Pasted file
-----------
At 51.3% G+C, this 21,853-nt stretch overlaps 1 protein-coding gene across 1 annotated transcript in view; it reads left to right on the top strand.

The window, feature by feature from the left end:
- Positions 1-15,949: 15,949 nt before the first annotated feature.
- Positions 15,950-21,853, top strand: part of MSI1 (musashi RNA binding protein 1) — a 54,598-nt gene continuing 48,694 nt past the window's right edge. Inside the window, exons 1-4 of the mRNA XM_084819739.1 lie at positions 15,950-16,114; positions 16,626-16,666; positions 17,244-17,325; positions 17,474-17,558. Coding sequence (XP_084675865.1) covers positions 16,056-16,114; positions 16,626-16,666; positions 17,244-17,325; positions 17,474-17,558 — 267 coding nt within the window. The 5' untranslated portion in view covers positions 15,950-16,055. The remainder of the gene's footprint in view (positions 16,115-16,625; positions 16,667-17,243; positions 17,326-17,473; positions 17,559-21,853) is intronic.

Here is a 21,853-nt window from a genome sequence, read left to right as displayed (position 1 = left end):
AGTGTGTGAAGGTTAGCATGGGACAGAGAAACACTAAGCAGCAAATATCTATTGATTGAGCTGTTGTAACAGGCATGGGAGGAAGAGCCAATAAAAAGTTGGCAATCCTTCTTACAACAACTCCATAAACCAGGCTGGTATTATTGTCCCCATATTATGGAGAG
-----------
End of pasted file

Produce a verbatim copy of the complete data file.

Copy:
At 51.3% G+C, this 21,853-nt stretch overlaps 1 protein-coding gene across 1 annotated transcript in view; it reads left to right on the top strand.

The window, feature by feature from the left end:
- Positions 1-15,949: 15,949 nt before the first annotated feature.
- Positions 15,950-21,853, top strand: part of MSI1 (musashi RNA binding protein 1) — a 54,598-nt gene continuing 48,694 nt past the window's right edge. Inside the window, exons 1-4 of the mRNA XM_084819739.1 lie at positions 15,950-16,114; positions 16,626-16,666; positions 17,244-17,325; positions 17,474-17,558. Coding sequence (XP_084675865.1) covers positions 16,056-16,114; positions 16,626-16,666; positions 17,244-17,325; positions 17,474-17,558 — 267 coding nt within the window. The 5' untranslated portion in view covers positions 15,950-16,055. The remainder of the gene's footprint in view (positions 16,115-16,625; positions 16,667-17,243; positions 17,326-17,473; positions 17,559-21,853) is intronic.

Here is a 21,853-nt window from a genome sequence, read left to right as displayed (position 1 = left end):
AGTGTGTGAAGGTTAGCATGGGACAGAGAAACACTAAGCAGCAAATATCTATTGATTGAGCTGTTGTAACAGGCATGGGAGGAAGAGCCAATAAAAAGTTGGCAATCCTTCTTACAACAACTCCATAAACCAGGCTGGTATTATTGTCCCCATATTATGGAGAG